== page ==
Belfast Telegraph

Meet the ones to listen out for in music this year

Who's going to make a massive impact in 2020? Lucy Mapstone and Alex Green run down the budding artists you should keep an eye out for in the coming months

Hit man: Yungblud already has a massive fanbase
Hit man: Yungblud already has a massive fanbase

As we venture into a new year and a new decade, it's time to look ahead to those who are set to become household names and chart regulars in the near future.

The excitement of discovering new acts - the emerging singer-songwriters, the bands who have spent years working on their craft playing to tiny crowds in even smaller pubs, the painfully talented young musicians who have so much to offer on a global stage - is one of the best things about the passing of time.

Here are the acts to keep on your radar in the coming months.


Celeste is well and truly on a roll having recently been crowned BBC Music Introducing artist of the year as well as winning the 2020 Brit Awards rising star prize, following in the footsteps of major artists including Adele, Sam Smith and Jorja Smith.

The 25-year-old British-Jamaican soul and R&B star - full name Celeste Epiphany Waite - oozes sophistication and old-school soul in her music, which has already captivated hundreds of thousands of listeners. Several of her songs, including Strange, Lately and Father's Son, have already racked up well over a million streams apiece on Spotify.

A self-taught talent who started performing at the age of 18 covering classic soul, funk and jazz songs before writing her own material, she discovered a love of music through her grandfather while singing along to tapes of Aretha Franklin and Ella Fitzgerald.

For those who have not yet had the pleasure of hearing Celeste - who has already performed at Glastonbury (on the BBC Music Introducing stage) - check out her spine-tingling single Strange and Lately EP, an entrancing introduction to her soulful voice and heartstring-pulling artistry.

Keep an eye out for her headline UK tour, which kicks off in April, and her hotly-anticipated live performance at the Brit Awards ceremony in February.


You may not know the name Aitch, but you will likely have heard his voice. The Manchester rapper has already lent his hazy addictive drawl to a host of chart-climbing tracks.

Last summer he joined Stormzy on a remix of Ed Sheeran's Take Me Back To London after catching the grime star's attention with his track Straight Rhymez, which has more than 17 million views online.

But while the 20-year-old MC has made quite the mark already (he's had three singles in the UK top 40 including Taste at number two, and his debut EP AitcH20 reached number three), 2020 is tipped to be his year.

Combining the musical styles he grew up with, from rap to grime, dubstep to drum and bass, Aitch - whose stage name is a play on the letter 'H' from his real name Harrison Armstrong - is a real example of homegrown talent in a genre of music that is growing in popularity at breakneck speed.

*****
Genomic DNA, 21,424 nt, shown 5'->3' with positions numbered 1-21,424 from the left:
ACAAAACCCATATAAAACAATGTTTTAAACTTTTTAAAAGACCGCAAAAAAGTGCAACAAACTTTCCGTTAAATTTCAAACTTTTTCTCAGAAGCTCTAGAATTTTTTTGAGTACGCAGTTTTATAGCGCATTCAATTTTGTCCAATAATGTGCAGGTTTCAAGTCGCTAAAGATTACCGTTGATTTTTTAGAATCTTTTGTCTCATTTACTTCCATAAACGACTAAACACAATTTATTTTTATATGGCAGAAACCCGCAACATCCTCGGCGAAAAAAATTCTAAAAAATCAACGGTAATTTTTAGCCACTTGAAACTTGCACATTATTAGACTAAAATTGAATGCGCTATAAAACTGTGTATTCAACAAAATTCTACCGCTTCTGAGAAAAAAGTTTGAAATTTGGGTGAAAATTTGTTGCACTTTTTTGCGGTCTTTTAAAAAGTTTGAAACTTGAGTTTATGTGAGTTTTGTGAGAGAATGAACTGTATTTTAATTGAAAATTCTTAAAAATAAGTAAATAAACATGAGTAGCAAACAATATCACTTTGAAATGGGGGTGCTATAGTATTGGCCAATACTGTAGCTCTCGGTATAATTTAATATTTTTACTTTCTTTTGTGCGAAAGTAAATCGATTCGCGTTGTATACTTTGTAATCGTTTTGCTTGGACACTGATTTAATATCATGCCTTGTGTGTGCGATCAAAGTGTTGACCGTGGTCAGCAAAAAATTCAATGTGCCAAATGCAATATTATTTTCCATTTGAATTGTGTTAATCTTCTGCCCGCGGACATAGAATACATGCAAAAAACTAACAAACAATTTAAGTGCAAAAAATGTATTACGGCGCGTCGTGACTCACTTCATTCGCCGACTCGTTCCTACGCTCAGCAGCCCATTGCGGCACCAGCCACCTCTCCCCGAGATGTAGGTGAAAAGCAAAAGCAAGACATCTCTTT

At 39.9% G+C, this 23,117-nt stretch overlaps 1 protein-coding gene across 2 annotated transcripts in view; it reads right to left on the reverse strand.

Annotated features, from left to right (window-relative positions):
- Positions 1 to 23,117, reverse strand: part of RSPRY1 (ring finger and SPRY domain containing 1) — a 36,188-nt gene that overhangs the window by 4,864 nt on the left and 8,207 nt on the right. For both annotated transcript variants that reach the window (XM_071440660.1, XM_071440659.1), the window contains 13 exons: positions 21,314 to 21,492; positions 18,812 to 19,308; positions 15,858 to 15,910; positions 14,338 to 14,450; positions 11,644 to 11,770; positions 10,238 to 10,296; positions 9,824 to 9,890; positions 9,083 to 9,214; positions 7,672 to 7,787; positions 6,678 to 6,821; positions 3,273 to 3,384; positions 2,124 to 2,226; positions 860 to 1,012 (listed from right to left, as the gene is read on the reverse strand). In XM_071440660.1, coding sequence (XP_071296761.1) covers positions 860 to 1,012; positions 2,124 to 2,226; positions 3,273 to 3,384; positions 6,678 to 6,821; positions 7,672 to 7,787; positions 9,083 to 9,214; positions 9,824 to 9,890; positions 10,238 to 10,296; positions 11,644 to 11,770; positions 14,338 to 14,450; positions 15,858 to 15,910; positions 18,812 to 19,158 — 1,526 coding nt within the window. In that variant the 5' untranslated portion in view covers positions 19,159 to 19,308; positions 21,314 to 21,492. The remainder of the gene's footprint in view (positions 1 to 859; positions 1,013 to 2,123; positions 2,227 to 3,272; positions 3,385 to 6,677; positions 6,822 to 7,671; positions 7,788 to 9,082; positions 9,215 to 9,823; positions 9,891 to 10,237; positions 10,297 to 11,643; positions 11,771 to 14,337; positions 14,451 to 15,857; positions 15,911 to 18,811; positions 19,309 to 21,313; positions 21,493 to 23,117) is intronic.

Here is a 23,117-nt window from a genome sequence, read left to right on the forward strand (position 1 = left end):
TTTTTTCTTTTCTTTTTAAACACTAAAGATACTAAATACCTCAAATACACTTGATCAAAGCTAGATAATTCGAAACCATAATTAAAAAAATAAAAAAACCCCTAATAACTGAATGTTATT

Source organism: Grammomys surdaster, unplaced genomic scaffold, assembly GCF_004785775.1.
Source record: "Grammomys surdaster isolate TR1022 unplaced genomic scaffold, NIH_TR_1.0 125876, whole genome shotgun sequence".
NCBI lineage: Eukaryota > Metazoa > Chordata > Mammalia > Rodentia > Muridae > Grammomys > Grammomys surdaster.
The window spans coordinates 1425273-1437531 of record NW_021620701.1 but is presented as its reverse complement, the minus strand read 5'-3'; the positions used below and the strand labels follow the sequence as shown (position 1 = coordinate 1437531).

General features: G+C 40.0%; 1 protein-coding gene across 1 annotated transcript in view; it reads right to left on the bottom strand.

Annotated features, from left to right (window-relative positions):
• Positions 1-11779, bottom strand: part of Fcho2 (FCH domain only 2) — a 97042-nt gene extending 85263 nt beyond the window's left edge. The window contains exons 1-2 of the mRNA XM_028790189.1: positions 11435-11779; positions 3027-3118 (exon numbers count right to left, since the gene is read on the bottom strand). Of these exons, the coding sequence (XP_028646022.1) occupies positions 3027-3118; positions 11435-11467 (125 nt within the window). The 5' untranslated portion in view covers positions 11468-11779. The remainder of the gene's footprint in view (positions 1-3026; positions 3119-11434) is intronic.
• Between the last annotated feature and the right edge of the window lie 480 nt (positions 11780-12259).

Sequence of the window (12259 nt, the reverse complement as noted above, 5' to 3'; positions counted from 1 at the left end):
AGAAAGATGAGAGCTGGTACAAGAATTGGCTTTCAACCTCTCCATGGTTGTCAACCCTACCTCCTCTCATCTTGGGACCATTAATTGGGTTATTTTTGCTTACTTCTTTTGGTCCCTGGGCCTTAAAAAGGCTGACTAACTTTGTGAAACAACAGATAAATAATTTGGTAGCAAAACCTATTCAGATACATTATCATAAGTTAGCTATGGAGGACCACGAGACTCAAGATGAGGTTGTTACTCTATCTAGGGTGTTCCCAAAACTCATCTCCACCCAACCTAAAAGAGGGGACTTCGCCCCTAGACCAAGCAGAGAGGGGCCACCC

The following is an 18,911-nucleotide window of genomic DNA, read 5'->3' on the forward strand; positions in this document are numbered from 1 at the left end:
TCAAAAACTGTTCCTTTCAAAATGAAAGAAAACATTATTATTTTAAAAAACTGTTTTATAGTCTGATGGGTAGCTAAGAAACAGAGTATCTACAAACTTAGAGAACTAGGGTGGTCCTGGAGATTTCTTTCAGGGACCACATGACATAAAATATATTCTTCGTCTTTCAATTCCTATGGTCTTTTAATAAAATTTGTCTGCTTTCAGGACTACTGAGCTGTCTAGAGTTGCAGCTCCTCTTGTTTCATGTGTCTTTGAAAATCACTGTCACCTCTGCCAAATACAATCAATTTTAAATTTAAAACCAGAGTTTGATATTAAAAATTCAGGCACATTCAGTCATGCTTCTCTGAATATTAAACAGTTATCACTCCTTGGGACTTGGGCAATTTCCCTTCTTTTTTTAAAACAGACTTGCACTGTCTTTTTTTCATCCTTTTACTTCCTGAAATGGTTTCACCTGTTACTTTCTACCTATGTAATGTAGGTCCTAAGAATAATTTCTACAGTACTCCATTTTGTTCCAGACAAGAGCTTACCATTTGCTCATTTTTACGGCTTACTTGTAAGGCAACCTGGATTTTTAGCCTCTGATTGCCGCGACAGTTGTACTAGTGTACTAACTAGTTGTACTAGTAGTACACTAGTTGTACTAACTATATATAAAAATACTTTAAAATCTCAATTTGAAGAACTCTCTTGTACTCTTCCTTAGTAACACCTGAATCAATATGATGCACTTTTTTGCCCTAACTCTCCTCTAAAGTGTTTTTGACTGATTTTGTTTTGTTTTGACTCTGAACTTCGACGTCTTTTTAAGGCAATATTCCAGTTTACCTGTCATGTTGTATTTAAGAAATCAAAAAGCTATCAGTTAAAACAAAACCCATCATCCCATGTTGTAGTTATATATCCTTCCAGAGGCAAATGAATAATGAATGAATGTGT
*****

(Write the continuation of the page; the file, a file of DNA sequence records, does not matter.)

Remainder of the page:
Few artists truly epitomise the reckless abandon of youth like Yungblud.

The 22-year-old's heady combination of alternative rock, punk and lurid pop melodies has already birthed him a rabidly loyal fanbase - and the release of his latest EP, The Underrated Youth, in October scored him a top 10 record and a much welcomed profile boost.

Yungblud is perhaps best known for his single 11 Minutes with US music star Halsey (who he was in a relationship with until their recent split) and Blink-182's Travis Barker, also appearing on songs with Imagine Dragon's Dan Reynolds and Machine Gun Kelly.

His music is laced with the spirit of punk, of mid-noughties emo and the passion of a young soul looking for a place in the world. New music is expected from the Doncaster-raised rising star - real name Dominic Harrison - in 2020. His fans, and the world, will be waiting.


Want evidence of D-Block Europe's accelerating popularity? In July their set at London's Wireless Festival was temporarily brought to a standstill by overcrowding, with some fans suggesting the festival organisers had underestimated the group's reputation. Such is the impact that the Lewisham trap group, led by Young Adz and Dirtbike LB, have had on the British music scene since their rise to fame in 2017 with the release of the single Large Amounts.

Some suggest the secret to their success is the way they've imported the uniquely American, party-ready trap sound, twisting it for UK fans, and collaborating with the likes of Mercury Prize winner Dave and Not3s. What is clear is that their sound is not going away. This year they scored a top 10 record with their mixtape PTSD. Fans are no doubt hoping that this year they'll release their debut album.


Singer-songwriter Beabadoobee was nominated for the 2020 Brit Awards rising star prize alongside Celeste, but don't let the fact she didn't win stop you from listening. Beabadoobee's 90s-inspired dream pop is still destined for greatness.

Real name is Bea Kristi, Beabadoobee was born in the Philippines and raised in London. The 19-year-old, who began her career writing songs in her bedroom, adopted her tongue twister of a name in 2017 before uploading her debut track Coffee to YouTube. One video of the song has since amassed over 1.3 million views.

It is going to be a big year for Kristi, supporting The 1975 on the UK leg of their Music For Cars Tour, then performing alongside Yungblud at the NME Awards. Beabadoobee is the definition of "one to watch".

Belfast Telegraph


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